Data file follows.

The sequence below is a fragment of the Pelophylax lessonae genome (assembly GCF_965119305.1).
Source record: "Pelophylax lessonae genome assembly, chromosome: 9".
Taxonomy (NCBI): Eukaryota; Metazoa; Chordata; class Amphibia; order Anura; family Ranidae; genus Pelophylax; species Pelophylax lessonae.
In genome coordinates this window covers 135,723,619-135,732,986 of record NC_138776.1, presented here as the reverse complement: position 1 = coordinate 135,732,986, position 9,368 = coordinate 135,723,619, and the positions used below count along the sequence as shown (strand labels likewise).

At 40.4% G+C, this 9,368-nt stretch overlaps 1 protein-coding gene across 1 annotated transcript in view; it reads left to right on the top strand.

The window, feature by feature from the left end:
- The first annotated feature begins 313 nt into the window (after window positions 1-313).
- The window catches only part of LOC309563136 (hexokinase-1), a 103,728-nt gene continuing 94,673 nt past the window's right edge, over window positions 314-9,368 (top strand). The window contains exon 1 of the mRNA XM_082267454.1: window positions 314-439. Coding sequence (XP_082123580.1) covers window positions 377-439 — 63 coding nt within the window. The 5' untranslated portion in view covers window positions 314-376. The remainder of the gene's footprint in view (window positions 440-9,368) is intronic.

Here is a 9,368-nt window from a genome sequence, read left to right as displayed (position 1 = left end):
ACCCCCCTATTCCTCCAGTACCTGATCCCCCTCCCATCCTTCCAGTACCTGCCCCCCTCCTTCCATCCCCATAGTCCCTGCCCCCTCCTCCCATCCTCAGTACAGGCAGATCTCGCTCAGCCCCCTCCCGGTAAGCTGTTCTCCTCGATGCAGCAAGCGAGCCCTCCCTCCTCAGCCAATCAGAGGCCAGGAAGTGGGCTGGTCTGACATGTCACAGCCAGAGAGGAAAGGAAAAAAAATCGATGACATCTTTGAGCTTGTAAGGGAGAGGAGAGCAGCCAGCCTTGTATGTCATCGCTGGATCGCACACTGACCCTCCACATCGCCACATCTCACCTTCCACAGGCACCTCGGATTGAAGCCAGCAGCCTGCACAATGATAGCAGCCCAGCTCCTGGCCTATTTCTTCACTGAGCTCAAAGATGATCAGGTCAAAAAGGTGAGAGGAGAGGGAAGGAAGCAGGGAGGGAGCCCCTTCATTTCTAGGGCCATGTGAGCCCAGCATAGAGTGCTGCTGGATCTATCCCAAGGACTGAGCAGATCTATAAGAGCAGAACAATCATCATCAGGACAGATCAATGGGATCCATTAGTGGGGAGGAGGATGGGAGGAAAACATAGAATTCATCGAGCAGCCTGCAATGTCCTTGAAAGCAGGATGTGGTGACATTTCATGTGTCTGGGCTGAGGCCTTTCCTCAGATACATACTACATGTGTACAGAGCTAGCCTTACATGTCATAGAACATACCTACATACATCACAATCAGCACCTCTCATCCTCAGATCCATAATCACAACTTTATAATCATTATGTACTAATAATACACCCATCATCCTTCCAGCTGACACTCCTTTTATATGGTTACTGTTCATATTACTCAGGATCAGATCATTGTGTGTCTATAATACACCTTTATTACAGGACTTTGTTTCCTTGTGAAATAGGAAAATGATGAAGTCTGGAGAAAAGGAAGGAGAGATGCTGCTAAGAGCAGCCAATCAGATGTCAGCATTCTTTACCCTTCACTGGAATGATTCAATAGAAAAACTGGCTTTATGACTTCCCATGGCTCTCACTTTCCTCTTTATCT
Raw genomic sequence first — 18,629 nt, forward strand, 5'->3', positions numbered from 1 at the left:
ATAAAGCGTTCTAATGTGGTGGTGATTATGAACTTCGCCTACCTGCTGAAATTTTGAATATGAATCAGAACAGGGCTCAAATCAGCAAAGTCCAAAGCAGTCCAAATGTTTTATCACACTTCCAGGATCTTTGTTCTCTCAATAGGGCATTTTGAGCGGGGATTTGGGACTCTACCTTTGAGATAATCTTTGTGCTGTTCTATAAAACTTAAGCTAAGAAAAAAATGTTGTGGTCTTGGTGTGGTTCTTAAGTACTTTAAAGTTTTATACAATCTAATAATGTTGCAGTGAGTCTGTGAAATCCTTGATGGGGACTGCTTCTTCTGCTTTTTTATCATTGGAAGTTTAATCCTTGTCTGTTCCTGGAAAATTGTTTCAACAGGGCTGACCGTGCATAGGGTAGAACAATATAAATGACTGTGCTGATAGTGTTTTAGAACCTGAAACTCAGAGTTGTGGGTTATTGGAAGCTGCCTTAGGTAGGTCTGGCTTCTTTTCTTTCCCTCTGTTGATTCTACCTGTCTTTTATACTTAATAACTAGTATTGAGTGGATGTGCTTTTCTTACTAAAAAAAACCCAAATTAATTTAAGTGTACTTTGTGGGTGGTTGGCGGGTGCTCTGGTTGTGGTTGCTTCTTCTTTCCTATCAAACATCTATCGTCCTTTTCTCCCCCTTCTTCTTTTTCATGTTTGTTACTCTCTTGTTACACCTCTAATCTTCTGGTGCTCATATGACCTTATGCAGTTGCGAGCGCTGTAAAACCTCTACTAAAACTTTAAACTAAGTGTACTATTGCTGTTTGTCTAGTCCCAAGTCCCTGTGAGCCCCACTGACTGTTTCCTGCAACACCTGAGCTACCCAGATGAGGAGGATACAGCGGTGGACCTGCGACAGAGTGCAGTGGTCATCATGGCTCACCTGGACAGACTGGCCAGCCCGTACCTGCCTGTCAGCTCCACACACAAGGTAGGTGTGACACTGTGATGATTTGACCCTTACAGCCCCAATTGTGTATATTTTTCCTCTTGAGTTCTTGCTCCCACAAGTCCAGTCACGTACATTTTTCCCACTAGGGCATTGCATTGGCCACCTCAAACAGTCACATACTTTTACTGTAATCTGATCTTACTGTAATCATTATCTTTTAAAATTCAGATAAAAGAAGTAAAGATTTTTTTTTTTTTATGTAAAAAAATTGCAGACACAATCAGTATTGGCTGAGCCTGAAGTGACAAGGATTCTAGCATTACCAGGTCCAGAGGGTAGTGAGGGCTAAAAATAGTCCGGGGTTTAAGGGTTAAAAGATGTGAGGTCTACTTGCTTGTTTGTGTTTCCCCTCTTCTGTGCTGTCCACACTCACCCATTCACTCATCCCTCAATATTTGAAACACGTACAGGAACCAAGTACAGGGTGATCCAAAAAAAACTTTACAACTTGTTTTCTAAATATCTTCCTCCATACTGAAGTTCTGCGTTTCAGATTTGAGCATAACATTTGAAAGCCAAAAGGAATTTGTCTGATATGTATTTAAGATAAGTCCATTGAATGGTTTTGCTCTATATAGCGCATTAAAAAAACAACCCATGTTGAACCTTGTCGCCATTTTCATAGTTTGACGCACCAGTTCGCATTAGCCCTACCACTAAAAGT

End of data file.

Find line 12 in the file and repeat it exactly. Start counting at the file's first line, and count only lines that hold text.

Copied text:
ATAAAGCGTTCTAATGTGGTGGTGATTATGAACTTCGCCTACCTGCTGAAATTTTGAATATGAATCAGAACAGGGCTCAAATCAGCAAAGTCCAAAGCAGTCCAAATGTTTTATCACACTTCCAGGATCTTTGTTCTCTCAATAGGGCATTTTGAGCGGGGATTTGGGACTCTACCTTTGAGATAATCTTTGTGCTGTTCTATAAAACTTAAGCTAAGAAAAAAATGTTGTGGTCTTGGTGTGGTTCTTAAGTACTTTAAAGTTTTATACAATCTAATAATGTTGCAGTGAGTCTGTGAAATCCTTGATGGGGACTGCTTCTTCTGCTTTTTTATCATTGGAAGTTTAATCCTTGTCTGTTCCTGGAAAATTGTTTCAACAGGGCTGACCGTGCATAGGGTAGAACAATATAAATGACTGTGCTGATAGTGTTTTAGAACCTGAAACTCAGAGTTGTGGGTTATTGGAAGCTGCCTTAGGTAGGTCTGGCTTCTTTTCTTTCCCTCTGTTGATTCTACCTGTCTTTTATACTTAATAACTAGTATTGAGTGGATGTGCTTTTCTTACTAAAAAAAACCCAAATTAATTTAAGTGTACTTTGTGGGTGGTTGGCGGGTGCTCTGGTTGTGGTTGCTTCTTCTTTCCTATCAAACATCTATCGTCCTTTTCTCCCCCTTCTTCTTTTTCATGTTTGTTACTCTCTTGTTACACCTCTAATCTTCTGGTGCTCATATGACCTTATGCAGTTGCGAGCGCTGTAAAACCTCTACTAAAACTTTAAACTAAGTGTACTATTGCTGTTTGTCTAGTCCCAAGTCCCTGTGAGCCCCACTGACTGTTTCCTGCAACACCTGAGCTACCCAGATGAGGAGGATACAGCGGTGGACCTGCGACAGAGTGCAGTGGTCATCATGGCTCACCTGGACAGACTGGCCAGCCCGTACCTGCCTGTCAGCTCCACACACAAGGTAGGTGTGACACTGTGATGATTTGACCCTTACAGCCCCAATTGTGTATATTTTTCCTCTTGAGTTCTTGCTCCCACAAGTCCAGTCACGTACATTTTTCCCACTAGGGCATTGCATTGGCCACCTCAAACAGTCACATACTTTTACTGTAATCTGATCTTACTGTAATCATTATCTTTTAAAATTCAGATAAAAGAAGTAAAGATTTTTTTTTTTTTATGTAAAAAAATTGCAGACACAATCAGTATTGGCTGAGCCTGAAGTGACAAGGATTCTAGCATTACCAGGTCCAGAGGGTAGTGAGGGCTAAAAATAGTCCGGGGTTTAAGGGTTAAAAGATGTGAGGTCTACTTGCTTGTTTGTGTTTCCCCTCTTCTGTGCTGTCCACACTCACCCATTCACTCATCCCTCAATATTTGAAACACGTACAGGAACCAAGTACAGGGTGATCCAAAAAAAACTTTACAACTTGTTTTCTAAATATCTTCCTCCATACTGAAGTTCTGCGTTTCAGATTTGAGCATAACATTTGAAAGCCAAAAGGAATTTGTCTGATATGTATTTAAGATAAGTCCATTGAATGGTTTTGCTCTATATAGCGCATTAAAAAAACAACCCATGTTGAACCTTGTCGCCATTTTCATAGTTTGACGCACCAGTTCGCATTAGCCCTACCACTAAAAGT